3) The Armenian Alphabet

#2 sounds odd because of course it was - but I didn't actually make that connection before. So this is the first country I've been to which was actually inside the old Evil Empire as opposed to just a satellite state like Montenegro, Kosovo, Albania, Macedonia or Mongolia. Also the fact that everything is connected to Moscow is kind of cool. Makes me want to go there (Moscow).

#3 is for the linguists among us -but I found out last night during a long (very long) dinner that Armenia is the center of the Universe. But also that the Armenian Orthodox church was established in the 300s and shortly thereafter the alphabet was developed here. It seems to have been made up by the Church fathers and isn't connected to Latin, Arabic or Cyrillic scripts. It looks totally different from any of them.

The fact that Armenians developed their own alphabet system and didn't draw on any of the three major standard international scripts should give you an insight into all you need to know about Armenia culture. I would say it's like Albania but it's not - Albanians have borrowed heavily and freely from everyone around them except for the Hoxha era. Armenia is the exact opposite on that - they didn't borrow from anyone and preferred to reinvent the wheel than borrow a neighbor’s.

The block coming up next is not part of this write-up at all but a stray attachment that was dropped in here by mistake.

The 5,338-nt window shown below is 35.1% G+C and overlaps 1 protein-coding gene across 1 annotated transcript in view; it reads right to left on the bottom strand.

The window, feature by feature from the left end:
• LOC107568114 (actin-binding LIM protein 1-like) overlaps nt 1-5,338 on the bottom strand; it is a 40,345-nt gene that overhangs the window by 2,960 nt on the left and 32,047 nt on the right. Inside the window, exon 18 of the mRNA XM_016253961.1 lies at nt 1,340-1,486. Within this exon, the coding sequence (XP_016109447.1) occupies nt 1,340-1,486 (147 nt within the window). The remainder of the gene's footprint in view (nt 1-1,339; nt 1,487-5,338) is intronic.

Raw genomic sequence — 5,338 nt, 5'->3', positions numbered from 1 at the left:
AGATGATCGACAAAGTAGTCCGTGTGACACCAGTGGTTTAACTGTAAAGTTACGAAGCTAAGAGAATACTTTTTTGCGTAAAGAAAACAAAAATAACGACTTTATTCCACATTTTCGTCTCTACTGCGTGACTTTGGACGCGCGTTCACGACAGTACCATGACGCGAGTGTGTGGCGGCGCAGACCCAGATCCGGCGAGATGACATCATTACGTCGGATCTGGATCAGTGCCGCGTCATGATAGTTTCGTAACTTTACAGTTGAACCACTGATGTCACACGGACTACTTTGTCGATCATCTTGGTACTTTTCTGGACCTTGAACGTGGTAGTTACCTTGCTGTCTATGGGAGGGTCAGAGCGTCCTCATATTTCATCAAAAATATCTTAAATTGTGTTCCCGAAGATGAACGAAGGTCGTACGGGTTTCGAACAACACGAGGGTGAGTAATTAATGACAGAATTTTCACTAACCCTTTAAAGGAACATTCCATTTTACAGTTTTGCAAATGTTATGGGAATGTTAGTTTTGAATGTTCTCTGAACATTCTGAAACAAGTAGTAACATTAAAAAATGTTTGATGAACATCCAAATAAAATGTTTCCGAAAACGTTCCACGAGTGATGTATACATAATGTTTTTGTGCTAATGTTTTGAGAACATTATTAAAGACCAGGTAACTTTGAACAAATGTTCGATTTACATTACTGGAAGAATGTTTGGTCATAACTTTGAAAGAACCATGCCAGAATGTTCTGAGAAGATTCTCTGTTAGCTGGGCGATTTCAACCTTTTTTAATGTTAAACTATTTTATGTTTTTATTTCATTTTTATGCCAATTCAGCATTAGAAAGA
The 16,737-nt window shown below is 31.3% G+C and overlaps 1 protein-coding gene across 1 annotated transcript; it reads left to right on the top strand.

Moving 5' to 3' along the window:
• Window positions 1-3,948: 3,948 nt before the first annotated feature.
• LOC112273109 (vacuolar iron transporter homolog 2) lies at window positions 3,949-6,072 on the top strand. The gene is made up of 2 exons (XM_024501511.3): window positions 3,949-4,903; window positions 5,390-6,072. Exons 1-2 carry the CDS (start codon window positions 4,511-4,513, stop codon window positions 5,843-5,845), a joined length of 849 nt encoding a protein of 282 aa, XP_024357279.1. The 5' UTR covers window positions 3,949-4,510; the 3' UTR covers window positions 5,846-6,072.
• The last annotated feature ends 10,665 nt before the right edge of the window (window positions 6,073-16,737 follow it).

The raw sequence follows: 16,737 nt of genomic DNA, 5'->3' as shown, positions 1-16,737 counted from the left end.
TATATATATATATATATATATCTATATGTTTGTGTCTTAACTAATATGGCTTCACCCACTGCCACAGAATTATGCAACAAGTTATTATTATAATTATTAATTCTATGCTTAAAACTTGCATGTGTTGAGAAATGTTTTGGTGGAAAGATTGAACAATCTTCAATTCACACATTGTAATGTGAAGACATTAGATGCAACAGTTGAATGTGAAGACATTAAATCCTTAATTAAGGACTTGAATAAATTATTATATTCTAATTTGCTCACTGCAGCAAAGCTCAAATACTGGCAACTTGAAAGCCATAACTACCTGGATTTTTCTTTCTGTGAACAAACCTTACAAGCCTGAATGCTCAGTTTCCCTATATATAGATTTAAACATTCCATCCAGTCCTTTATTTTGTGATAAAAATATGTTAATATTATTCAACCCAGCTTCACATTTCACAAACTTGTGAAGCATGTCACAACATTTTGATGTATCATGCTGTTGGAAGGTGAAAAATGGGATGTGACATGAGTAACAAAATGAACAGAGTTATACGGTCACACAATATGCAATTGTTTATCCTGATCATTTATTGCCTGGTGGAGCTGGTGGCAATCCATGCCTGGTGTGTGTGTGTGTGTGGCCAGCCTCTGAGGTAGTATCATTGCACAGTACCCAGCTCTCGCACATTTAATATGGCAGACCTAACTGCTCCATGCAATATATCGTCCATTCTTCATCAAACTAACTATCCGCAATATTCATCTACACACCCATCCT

I also found out that Armenians invented wine. They introduced beer to Europeans thousands of years ago, plus they taught the Greeks how to make those little grape leaf rolls that are supposedly a Greek traditional food.... I'm sort of guessing that some of these pieces of information may need to be triangulated for confirmation.... but the very fact that I was told these things should tell you something about Armenians at any rate...


In general, Armenia reminds me a bit more Soviet and a bit more down at the heels than Albania - although similar in many ways too. I do like the fact that there aren't very many vehicles (in comparison) and no new vehicles. Lots of old beat up Ladas from Russia but no Hummers (at least in the circles that I am moving).

The weather is cold, but not so cold as Mongolia. However, there's no heat inside the hotel either - so win some lose some.